The surge in cases in the US and Europe has taken global infection rates to record levels and deaths close to the previous peak. But outside the West the picture is more favourable. East Asia – China, Japan, South Korea, Taiwan, Vietnam, Thailand – are posting exceptionally low case and death rates. Infections are declining in many emerging economies, including India, Brazil and South Africa.

Many European countries have implemented tighter restrictions in response to surging case rates in the last few weeks. We have scrapped our previous forecast that the UK economy will show continued growth from the third quarter, and now think that the lockdown will generate a sizeable 4.5% contraction in GDP in the fourth quarter with continued, albeit lesser restrictions, generating a 0.5% contraction in the first quarter of next year.

Sizeable though these numbers are, they are a fraction of the 25% shrinkage of the UK economy between February and April during the first lockdown. This time the lockdown is time-limited, to one month, rather than more than three months in the first lockdown. It is also less restrictive, with schools, universities, manufacturing, real estate, construction, nurseries and garden centres continuing to operate. The fact that the economy is 9.5% smaller than in February means that there is, quite simply, less activity to disrupt. And the experience and ‘work around’ that individuals and organisations have developed since the pandemic struck means we are likely to be better at maintaining activity under restrictions.

The latest survey data from the Office for National Statistics suggest that, even before the lockdown, the rate of growth of new infections was stabilising and the growth in total case rates was slowing. Case rates among 17-24-year-olds, the group with the highest infection rates, are falling, suggesting the boost to infections from the return to university may be fading. Regional lockdowns appear to be working. In Liverpool, which moved into tier-three restrictions on 14 October, daily case numbers have halved from their early October peak. In Wales, where a 17-day lockdown ended on Sunday, case rates appear to have plateaued.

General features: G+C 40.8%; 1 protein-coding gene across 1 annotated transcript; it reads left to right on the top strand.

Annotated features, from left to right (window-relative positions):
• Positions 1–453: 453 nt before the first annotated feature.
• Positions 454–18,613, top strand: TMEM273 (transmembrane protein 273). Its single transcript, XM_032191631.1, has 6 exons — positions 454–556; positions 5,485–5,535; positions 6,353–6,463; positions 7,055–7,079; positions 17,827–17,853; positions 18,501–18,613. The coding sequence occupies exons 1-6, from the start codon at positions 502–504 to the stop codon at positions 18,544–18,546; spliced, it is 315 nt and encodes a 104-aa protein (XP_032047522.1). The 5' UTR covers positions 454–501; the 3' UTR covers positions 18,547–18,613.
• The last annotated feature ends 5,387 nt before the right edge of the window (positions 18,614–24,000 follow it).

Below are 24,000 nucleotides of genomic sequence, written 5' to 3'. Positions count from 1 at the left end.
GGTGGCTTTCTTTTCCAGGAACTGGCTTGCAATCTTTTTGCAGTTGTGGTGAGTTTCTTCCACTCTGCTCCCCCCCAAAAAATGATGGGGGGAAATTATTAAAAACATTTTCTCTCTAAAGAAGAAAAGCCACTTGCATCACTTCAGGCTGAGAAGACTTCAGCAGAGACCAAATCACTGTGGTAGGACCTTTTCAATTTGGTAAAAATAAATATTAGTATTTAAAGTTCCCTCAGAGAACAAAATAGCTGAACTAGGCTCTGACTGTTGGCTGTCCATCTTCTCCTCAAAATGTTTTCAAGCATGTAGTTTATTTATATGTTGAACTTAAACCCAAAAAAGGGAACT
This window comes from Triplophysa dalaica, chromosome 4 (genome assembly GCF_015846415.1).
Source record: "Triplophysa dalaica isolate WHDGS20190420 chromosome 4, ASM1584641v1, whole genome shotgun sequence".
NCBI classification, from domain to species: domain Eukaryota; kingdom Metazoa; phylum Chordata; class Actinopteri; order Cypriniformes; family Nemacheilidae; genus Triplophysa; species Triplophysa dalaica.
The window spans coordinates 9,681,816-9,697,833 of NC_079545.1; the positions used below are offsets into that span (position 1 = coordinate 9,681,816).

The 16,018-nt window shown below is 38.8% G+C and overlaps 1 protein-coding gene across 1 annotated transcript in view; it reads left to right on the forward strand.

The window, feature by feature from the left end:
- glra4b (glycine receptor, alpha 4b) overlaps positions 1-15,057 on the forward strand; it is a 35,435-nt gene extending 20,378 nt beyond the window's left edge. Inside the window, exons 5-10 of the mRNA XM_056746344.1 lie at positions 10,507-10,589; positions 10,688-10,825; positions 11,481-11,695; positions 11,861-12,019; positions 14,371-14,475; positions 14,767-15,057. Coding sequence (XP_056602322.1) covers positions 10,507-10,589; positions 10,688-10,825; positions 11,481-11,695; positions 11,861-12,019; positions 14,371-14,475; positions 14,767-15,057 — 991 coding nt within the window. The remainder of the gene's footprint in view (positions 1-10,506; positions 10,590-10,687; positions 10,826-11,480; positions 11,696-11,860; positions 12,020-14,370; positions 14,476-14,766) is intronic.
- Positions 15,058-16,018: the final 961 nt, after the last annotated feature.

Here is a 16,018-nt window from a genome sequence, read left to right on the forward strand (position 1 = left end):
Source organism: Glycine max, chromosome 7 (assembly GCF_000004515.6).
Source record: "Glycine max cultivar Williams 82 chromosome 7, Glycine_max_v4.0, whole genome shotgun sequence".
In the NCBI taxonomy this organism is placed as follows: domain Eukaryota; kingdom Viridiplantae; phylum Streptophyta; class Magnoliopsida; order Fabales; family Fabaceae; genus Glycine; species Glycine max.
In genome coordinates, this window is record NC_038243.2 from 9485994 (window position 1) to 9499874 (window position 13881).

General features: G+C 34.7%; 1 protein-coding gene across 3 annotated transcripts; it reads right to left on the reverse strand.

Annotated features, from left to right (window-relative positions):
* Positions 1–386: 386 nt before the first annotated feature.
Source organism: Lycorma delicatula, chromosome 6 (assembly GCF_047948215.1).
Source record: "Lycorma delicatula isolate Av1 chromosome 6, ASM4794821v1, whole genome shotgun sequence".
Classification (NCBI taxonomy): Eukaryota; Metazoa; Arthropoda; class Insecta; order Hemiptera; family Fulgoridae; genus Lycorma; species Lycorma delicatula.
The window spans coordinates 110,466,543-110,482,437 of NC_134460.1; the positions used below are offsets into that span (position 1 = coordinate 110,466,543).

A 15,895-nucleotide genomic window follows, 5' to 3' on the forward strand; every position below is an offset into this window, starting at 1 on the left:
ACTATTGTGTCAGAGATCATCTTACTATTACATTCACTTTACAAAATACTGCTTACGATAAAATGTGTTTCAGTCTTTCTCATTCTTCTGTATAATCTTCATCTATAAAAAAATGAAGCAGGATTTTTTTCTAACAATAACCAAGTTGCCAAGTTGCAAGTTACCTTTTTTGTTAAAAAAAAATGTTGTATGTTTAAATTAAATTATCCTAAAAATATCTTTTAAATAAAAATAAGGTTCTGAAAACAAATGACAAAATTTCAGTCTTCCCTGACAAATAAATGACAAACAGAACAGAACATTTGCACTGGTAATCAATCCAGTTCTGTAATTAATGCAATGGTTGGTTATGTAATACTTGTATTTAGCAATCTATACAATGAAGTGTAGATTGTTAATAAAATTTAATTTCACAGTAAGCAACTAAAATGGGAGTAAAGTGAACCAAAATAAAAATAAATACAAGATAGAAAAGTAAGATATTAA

More recent data from the King’s College London COVID Symptoms Study suggest that progress has been maintained. The King’s study shows that new cases have fallen nationally, particularly in areas with high infections. While the ONS estimates that the R number has declined to 1.2-1.3, the King’s study puts it at 1.0. Commenting on the results, Tim Spector, professor of genetic epidemiology at King's College London, said, “our data is an early indicator of the future NHS situation as we are two weeks ahead of hospital data and four weeks ahead of most deaths… we believe [our data]… are a positive sign that we have passed the peak of this second wave”.

It would be premature to declare the worst of the second wave behind us. Hospitalisations and patients on ventilators are running at roughly 15 times the levels seen in the summer. Death rates are almost certain to rise over coming weeks.

But with cases showing signs of plateauing even before the lockdown it seems quite likely that infections will decline further, paving the way for the government to end the lockdown as planned on 2 December.

To suppress the virus through the opening months of 2021 is likely to require more onerous restrictions than prevailed over the summer. These may take the form of local or national measures. It is the expectation of continued such restrictions, quite possibly falling short of full national lockdowns, that make us think that UK growth is unlikely to return until spring.

For the latest charts and data on health and economics, visit our COVID-19 Economics Monitor: https://www2.deloitte.com/uk/en/pages/finance/articles/covid-19-economics-monitor.html